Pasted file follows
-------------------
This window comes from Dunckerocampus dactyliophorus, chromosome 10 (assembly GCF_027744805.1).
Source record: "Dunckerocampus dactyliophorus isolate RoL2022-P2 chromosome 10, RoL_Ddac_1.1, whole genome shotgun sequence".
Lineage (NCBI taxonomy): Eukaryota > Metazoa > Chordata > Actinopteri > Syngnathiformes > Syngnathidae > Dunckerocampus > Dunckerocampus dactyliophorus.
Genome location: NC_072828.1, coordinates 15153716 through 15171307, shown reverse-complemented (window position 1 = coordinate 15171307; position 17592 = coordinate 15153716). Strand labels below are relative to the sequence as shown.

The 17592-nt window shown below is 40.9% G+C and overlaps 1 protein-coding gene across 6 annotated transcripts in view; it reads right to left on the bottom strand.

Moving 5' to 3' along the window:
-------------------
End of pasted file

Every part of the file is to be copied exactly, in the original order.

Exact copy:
This window comes from Dunckerocampus dactyliophorus, chromosome 10 (assembly GCF_027744805.1).
Source record: "Dunckerocampus dactyliophorus isolate RoL2022-P2 chromosome 10, RoL_Ddac_1.1, whole genome shotgun sequence".
Lineage (NCBI taxonomy): Eukaryota > Metazoa > Chordata > Actinopteri > Syngnathiformes > Syngnathidae > Dunckerocampus > Dunckerocampus dactyliophorus.
Genome location: NC_072828.1, coordinates 15153716 through 15171307, shown reverse-complemented (window position 1 = coordinate 15171307; position 17592 = coordinate 15153716). Strand labels below are relative to the sequence as shown.

The 17592-nt window shown below is 40.9% G+C and overlaps 1 protein-coding gene across 6 annotated transcripts in view; it reads right to left on the bottom strand.

Moving 5' to 3' along the window: